“Traffic lights are instructive in France, Suggestion in Spain, and decorative in Italy”.
In the same way, initially the Ethiopian people expected the Western countries to stand on their side in their darkest hours – taking their much preached values and rule of law at a face value. The Ethiopian people had to learn the bitter reality that these preached values and rule of law are only instructive, when it suits their perceived interests, they become suggestions, when present arrangements suits them, and they become decorative, when the offending regime is their ally as the regime ruling Ethiopia happens to be.
The Western media have also been acting as an extension wing of the Western foreign policy on Ethiopia. While they sensationalised and glorified the protests in Libya and Syria, the protests in Ethiopia were largely ignored. When the issue receives some coverage, it is rather to downplay the significance of the protests, and putting a positive spin for the regime – by glorifying how the regime presided over the fastest economic growth in Africa and presenting tactical concessions of the regime as real.
Consequently, the Ethiopian people have successfully adapted to the reality that they can only bring change relying on themselves. They developed higher level of organisation and communication strategy – utilising what the information age offers.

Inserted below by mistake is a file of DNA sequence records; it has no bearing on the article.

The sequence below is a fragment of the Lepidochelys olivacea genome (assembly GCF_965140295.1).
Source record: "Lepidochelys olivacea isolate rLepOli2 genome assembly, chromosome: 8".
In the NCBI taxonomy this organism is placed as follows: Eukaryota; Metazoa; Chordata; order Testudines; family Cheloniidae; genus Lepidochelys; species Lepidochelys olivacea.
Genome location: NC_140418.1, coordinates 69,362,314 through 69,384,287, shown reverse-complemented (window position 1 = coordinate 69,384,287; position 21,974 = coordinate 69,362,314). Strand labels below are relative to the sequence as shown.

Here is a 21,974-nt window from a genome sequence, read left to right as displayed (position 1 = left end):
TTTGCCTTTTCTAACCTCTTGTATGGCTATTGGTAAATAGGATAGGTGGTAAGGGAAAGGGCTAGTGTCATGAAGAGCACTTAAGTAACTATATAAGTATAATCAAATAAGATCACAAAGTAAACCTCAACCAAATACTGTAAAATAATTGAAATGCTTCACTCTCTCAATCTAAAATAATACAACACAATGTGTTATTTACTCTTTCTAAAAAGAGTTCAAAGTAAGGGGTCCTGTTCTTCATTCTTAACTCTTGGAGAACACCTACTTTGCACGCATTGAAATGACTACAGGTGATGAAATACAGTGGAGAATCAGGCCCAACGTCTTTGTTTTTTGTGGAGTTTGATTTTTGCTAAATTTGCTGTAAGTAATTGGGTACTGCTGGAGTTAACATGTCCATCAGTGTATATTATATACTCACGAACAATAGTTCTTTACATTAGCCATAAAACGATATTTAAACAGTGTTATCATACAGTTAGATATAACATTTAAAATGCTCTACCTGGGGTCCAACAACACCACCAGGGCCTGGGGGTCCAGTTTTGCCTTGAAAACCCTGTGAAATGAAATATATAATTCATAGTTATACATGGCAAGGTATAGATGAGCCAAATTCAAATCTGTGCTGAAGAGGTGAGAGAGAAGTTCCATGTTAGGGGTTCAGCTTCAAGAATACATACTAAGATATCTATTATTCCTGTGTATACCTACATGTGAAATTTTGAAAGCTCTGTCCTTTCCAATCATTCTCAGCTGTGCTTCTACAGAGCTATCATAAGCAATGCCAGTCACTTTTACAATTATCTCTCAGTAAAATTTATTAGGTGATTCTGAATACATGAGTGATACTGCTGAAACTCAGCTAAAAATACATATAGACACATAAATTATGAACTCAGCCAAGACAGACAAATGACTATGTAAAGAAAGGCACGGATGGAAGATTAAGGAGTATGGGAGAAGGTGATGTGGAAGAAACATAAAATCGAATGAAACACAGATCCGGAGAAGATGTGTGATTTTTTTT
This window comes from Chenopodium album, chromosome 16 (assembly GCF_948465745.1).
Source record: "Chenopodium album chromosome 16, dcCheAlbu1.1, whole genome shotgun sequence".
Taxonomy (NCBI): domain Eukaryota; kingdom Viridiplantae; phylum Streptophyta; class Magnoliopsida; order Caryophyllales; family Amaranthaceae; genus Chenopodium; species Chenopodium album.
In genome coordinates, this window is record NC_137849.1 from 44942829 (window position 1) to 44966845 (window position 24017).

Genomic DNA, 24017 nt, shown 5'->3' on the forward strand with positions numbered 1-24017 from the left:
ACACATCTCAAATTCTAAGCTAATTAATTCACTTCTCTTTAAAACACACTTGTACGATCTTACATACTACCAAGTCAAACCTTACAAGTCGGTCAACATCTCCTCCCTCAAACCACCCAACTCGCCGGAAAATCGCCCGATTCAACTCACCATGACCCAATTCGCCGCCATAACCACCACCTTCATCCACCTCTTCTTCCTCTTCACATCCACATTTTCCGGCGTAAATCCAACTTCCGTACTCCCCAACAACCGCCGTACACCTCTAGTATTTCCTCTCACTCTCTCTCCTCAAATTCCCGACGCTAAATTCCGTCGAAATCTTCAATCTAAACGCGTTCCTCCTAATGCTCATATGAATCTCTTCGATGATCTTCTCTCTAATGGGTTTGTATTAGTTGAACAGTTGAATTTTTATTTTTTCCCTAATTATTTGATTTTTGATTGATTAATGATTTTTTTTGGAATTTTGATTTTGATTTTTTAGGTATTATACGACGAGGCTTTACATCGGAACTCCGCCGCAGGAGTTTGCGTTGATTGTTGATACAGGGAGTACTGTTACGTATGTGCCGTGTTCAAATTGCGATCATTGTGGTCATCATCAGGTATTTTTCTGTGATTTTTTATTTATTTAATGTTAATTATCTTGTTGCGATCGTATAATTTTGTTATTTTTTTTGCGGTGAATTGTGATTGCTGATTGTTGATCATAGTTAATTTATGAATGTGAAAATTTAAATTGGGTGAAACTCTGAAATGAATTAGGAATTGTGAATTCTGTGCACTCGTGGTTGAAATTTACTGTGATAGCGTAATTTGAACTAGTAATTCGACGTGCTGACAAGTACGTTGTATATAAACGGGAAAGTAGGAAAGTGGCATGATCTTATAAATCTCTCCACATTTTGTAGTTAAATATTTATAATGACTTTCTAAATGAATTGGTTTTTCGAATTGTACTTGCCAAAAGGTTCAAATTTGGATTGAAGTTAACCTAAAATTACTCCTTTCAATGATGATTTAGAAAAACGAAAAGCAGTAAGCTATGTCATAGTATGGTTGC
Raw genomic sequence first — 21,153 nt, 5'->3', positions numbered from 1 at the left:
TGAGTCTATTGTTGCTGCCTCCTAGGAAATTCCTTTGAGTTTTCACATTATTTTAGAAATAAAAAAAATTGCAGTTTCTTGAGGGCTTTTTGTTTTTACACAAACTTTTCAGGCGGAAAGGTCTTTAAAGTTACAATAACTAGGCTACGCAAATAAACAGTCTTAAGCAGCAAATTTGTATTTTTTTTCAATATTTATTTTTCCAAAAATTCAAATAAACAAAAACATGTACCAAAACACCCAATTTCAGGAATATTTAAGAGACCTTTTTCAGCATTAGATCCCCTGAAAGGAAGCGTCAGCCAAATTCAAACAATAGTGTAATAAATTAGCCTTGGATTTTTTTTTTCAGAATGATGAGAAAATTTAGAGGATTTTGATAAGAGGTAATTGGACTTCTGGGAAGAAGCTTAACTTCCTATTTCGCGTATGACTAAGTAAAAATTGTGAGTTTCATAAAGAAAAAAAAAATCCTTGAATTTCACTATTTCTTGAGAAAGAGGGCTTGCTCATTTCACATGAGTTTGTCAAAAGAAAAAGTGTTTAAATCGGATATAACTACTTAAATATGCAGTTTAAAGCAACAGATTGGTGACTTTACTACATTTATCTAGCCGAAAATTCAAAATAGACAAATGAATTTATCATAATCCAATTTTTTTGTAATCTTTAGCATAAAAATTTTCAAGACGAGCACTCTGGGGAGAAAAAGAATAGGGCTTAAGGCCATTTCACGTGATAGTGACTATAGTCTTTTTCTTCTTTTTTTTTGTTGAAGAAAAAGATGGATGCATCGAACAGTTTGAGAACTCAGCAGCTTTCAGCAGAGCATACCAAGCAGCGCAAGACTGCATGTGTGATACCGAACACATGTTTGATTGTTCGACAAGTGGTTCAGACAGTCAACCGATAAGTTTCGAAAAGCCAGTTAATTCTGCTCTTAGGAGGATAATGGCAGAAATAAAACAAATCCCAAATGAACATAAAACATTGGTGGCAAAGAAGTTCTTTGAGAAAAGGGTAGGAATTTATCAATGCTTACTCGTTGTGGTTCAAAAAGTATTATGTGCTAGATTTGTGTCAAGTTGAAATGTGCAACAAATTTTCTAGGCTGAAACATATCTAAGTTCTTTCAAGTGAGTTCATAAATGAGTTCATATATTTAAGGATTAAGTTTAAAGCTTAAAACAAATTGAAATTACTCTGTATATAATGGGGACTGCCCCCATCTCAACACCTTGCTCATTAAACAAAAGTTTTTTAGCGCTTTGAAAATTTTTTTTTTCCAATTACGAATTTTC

The Ethiopian people have brought the regime – that regarded itself as powerful and unteachable – to its knee. They have forced the allies of the regime and their media to question the unconditional support they have been providing to the regime.
However, the Western governments are not ready to abandon the regime yet. By expressing their hope the state of emergency would be “in place for as short time as possible”,the EU and the UK have given the regime a green light.
This demonstrates these countries have not caught up with the reality on the ground. The name of the game has totally changed. The Ethiopian people are determined to take ownership of their destiny. They have already defied the newly imposed state emergency across the country. Even if, the regime enforces it through its brutal methods, it will only take the resistance of the Ethiopian people to a higher level of organisation and creativity that will bring about the inevitable collapse of the regime.
Because of the strategic location and the abundant natural resources, the Horn of Africa region has always attracted foreign interventions throughout its long history. These interventions have not only prevented the people of the region from solving their internal problems by themselves, but they have been the major causes of the problems.
The ruling regime in Ethiopia would not have been in a position to terrorise the Ethiopian people and the whole region at large, were it not for the massive unconditional support it receives from the Western countries. Therefore, the Western countries find themselves in direct conflict with the aspirations and struggles of the Ethiopian people and the region at large. These countries need to revise their present policy on the regime before it’s too late. The fact is, be it with the their life support, or without it, the regime can not hold on to power for too long.